The McCallum Theatre has a variety of shows in April, the last big month in the theater’s 2016-2017 season. At 8 p.m., Thursday, April 6, the daughter of Lucy and Desi, Lucie Arnaz will be performing her favorites from the Great American Songbook, backed by the Desert Symphony. Tickets are $67 to $115. At 8 p.m., Friday, April 7, get ready to laugh with Rita Rudner. Rudner is a legendary comedienne and will have you in stitches. Tickets are $37 to $87. At 8 p.m. Saturday, April 22, actress and singer Kristin Chenoweth will perform songs from Glee, Wicked and various Broadway standards. Tickets are $57 to $97. McCallum Theatre, 73000 Fred Waring Drive, Palm Desert; 760-340-2787;

Fantasy Springs Resort Casino has a great April schedule. At 8 p.m., Friday, April 7, Kenny Loggins will be performing. Loggins has had quite a career, including “Danger Zone” from Top Gun (and, more recently, Archer), “I’m Alright” from Caddyshack, the main song for the Footloose soundtrack—and a lot of hits that weren’t in movies. Alas, when I interviewed Loggins at Stagecoach in 2013, he was more interested in the M&Ms he was eating off of a napkin than my questions. Tickets are $39 to $69. At 8 p.m., Saturday, April 8, Creedence Clearwater Revisited will be returning to the desert. The PR rep told me the group has a new singer, Dan McGuinness, who had subbed at various times for former vocalist John Tristao. Tickets are $39 to $59. At 8 p.m., Friday, April 21, David Crosby will be stopping by for a solo performance. On top of his work with Crosby, Stills and Nash, he was a member of The Byrds, and he’s been inducted into the Rock and Roll Hall of Fame with both bands. Tickets are $39 to $59. Fantasy Springs Resort Casino, 84245 Indio Springs Parkway, Indio; 800-827-2946;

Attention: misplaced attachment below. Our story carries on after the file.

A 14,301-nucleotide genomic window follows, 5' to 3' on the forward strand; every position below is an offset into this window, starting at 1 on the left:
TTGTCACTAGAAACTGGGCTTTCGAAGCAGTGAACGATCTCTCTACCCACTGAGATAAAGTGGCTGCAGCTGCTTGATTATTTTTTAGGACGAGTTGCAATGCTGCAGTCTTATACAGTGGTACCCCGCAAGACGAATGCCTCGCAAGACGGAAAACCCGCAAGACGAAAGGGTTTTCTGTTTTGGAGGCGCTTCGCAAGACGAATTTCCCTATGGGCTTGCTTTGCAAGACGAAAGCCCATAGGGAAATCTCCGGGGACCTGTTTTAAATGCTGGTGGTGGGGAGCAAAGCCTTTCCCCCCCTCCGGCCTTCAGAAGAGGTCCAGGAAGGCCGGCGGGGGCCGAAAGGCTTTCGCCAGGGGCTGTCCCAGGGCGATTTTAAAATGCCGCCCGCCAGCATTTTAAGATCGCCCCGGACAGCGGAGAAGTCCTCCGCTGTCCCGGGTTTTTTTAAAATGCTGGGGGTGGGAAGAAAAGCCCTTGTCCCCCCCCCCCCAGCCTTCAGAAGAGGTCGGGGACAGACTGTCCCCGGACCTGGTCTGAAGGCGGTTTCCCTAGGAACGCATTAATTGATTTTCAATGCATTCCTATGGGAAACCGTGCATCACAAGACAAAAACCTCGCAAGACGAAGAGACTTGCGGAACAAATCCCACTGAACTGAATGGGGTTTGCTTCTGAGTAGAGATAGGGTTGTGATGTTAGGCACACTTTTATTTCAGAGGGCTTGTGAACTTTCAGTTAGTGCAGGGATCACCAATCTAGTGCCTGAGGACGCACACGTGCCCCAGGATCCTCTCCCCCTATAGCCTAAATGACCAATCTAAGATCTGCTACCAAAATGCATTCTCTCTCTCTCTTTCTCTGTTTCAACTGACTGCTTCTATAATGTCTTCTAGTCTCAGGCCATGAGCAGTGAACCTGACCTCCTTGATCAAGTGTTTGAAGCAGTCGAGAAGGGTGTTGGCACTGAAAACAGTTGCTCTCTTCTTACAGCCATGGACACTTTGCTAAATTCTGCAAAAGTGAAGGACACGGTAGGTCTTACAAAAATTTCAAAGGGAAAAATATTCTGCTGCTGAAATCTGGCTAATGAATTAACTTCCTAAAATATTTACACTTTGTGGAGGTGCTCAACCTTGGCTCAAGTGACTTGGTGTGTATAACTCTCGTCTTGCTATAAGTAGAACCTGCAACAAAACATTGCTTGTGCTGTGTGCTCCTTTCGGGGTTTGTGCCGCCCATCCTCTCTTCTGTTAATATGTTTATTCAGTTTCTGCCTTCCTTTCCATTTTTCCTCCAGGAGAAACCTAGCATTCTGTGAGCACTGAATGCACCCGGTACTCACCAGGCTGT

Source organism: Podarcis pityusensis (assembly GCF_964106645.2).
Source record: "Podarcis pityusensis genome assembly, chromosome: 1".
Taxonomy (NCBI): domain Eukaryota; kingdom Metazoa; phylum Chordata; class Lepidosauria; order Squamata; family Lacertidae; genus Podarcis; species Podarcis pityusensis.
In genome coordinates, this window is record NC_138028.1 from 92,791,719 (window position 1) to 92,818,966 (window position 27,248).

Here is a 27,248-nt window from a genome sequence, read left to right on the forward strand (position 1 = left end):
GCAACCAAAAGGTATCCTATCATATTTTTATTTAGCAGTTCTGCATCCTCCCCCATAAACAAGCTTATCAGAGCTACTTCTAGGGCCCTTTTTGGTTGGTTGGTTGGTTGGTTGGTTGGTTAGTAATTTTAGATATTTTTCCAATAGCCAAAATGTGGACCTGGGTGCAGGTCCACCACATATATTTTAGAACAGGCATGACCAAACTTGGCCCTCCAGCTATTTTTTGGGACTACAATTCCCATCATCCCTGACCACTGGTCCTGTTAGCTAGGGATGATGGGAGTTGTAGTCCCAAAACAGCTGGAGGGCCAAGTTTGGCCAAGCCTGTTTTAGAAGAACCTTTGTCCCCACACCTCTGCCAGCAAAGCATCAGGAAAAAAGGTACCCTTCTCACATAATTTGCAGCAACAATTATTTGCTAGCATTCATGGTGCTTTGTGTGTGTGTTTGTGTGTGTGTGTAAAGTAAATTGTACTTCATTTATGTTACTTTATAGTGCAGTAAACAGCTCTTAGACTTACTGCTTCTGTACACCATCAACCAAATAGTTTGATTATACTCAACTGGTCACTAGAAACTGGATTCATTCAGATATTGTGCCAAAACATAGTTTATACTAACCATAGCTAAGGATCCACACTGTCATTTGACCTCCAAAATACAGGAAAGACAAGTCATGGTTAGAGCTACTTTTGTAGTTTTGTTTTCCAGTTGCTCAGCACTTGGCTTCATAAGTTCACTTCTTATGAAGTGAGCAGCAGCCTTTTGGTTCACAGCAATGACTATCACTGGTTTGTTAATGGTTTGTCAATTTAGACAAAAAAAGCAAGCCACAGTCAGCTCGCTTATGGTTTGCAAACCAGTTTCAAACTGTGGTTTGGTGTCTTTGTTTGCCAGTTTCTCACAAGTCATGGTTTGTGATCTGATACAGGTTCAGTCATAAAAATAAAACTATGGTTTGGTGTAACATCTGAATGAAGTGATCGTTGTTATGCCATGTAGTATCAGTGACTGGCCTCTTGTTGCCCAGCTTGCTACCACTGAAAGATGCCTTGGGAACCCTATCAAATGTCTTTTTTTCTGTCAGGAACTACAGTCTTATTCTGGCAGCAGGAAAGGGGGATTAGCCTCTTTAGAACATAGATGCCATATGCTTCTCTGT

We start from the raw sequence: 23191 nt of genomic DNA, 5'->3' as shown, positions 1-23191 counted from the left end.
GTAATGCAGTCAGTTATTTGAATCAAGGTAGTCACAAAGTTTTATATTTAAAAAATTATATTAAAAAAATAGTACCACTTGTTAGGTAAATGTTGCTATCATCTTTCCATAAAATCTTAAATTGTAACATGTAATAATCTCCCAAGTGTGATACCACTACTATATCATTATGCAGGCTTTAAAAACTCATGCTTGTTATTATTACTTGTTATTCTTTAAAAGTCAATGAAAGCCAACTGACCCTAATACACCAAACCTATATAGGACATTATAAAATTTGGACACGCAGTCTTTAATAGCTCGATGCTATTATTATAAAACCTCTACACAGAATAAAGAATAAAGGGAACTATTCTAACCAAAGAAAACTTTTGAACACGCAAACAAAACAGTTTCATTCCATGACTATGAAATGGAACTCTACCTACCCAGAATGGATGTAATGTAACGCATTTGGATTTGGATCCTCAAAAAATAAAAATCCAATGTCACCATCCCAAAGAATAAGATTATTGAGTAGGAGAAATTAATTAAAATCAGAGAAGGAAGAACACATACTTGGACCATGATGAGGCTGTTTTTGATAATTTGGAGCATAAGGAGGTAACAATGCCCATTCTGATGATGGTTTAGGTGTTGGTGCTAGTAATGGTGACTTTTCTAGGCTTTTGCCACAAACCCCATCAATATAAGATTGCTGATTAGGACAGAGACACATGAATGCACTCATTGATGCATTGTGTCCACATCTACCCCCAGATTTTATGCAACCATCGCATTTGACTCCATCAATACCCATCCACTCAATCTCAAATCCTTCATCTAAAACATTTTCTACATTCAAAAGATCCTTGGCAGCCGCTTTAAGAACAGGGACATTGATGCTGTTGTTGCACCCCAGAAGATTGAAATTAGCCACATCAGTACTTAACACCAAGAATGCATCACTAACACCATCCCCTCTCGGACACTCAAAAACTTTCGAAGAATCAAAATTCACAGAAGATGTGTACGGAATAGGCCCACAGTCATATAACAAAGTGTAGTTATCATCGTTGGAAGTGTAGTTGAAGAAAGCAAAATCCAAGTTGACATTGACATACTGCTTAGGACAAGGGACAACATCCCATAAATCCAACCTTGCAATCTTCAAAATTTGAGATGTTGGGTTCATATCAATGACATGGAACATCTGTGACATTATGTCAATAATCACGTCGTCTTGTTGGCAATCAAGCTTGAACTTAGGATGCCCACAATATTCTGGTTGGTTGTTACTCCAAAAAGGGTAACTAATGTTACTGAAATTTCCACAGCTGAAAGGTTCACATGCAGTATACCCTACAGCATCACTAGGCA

Agua Caliente Casino Resort Spa is hosting several sold-out shows in April, but as of our press deadline, there was still one show with tickets left: At 8 p.m., Saturday, April 22, actor and comedian Kevin James will be appearing. James had a successful run on the show The King of Queens, and achieved some degree of movie fame by playing Paul Blart: Mall Cop. It seems in recent years that he’s been in too many bad projects produced by Adam Sandler. It should be interesting to see how his stand-up comedy will be after years of sitcoms and films. Tickets are $65 to $95. The Show at Agua Caliente Casino Resort Spa, 32250 Bob Hope Drive, Rancho Mirage; 888-999-1995;